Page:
Point 2: We took the time to voice concerns about the impact of raising the pay for exempt employees. Not in the manner of the number should not be raised, but what it could look like for organizations and employees if it were raised too high. One can suspect that there is an effort of wage inflation behind this task order, but only time will tell. As an HR person I think we should pay our people fairly, even our HR people, but I think that lawmakers are overlooking an important piece to this puzzle: bottom-line. Companies will not automatically increase exempt level employees pay scale so that they can stay classified as an exempt employee. Especially if they do not have the money to do so. Some companies will have to take exempt level employees and re-classify them as non-exempt. This step will, in most cases, take away that employees flexibility. We will simply be paying employees for hours worked and not necessarily the work they do. So if I go in to work around 1pm today because it is my daughter’s birthday and I wanted to have lunch at school with her, but I’m now non-exempt instead of exempt, I may not have the opportunity to make up the hours I missed before the end of the pay period. This is a sticky situation because it depends on your industry and how you treat your employees and all kinds of other factors. I think, at the risk of sounding overly conservative, the free market kind of works, right? Companies that take care of their employees (pay them well, good benefits, non-hostile work environment, etc.) attract a lot of candidates while companies who do not offer such luxuries do not attract as many candidates.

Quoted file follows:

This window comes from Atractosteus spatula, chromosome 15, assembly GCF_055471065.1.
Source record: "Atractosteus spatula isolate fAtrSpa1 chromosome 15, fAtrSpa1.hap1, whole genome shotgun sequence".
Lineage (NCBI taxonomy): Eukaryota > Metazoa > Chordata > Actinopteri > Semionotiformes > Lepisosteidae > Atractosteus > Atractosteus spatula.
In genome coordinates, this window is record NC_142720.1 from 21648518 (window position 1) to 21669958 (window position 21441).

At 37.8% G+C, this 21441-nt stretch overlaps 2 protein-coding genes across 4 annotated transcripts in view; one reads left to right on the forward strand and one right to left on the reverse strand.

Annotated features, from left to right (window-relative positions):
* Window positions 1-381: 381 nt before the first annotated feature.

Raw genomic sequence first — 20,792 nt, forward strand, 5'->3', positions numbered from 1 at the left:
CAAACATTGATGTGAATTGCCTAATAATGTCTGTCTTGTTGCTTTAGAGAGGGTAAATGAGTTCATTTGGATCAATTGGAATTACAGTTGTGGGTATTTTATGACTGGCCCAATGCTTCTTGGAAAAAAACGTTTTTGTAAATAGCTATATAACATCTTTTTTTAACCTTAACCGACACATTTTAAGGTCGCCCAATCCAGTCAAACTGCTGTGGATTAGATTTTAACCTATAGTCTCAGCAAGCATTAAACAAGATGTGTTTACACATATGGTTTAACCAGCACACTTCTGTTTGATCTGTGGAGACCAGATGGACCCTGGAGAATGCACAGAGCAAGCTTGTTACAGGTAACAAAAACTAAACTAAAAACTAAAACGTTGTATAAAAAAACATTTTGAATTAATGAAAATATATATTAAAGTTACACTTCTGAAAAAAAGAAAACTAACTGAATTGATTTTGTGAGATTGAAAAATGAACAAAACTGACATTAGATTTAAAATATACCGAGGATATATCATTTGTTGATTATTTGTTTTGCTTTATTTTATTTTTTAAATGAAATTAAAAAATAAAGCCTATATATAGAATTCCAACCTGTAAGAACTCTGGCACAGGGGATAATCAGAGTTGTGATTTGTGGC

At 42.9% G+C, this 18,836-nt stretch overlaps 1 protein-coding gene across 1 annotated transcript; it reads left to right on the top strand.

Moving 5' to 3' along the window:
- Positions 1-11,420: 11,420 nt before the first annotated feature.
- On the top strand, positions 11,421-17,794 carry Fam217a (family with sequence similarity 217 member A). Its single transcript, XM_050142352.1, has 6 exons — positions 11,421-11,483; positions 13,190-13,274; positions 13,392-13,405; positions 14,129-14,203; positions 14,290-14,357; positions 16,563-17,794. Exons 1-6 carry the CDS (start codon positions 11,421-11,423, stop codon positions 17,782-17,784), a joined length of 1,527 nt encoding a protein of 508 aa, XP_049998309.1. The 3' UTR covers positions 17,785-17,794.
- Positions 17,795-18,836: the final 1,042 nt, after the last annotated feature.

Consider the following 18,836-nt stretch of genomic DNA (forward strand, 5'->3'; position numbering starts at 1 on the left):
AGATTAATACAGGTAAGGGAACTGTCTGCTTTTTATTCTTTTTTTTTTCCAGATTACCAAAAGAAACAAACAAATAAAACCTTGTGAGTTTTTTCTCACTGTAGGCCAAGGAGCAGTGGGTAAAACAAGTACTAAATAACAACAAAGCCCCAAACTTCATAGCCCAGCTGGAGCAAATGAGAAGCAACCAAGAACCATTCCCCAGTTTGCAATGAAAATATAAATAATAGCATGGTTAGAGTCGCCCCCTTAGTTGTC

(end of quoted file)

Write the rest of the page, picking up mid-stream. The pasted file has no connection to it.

All of this to say, no matter what your opinion is if you do not speak up, no one will know. The wonderful thing about us going as a group representing each district from the state is the power in numbers. We do not represent one organizations interest, we represent the integrity of the Human Resources profession collectively and come from a variety of businesses. I also want to remind you that it is important to meet with your Representatives in your home district, but meeting with them in DC is well worth it too. You can keep up with all of this information yourself if you’d like (I strongly encourage you do so): http://thomas.loc.gov/home/thomas.php
Questions? Negative opinions? I’d be happy to entertain them, hit me in the comments below!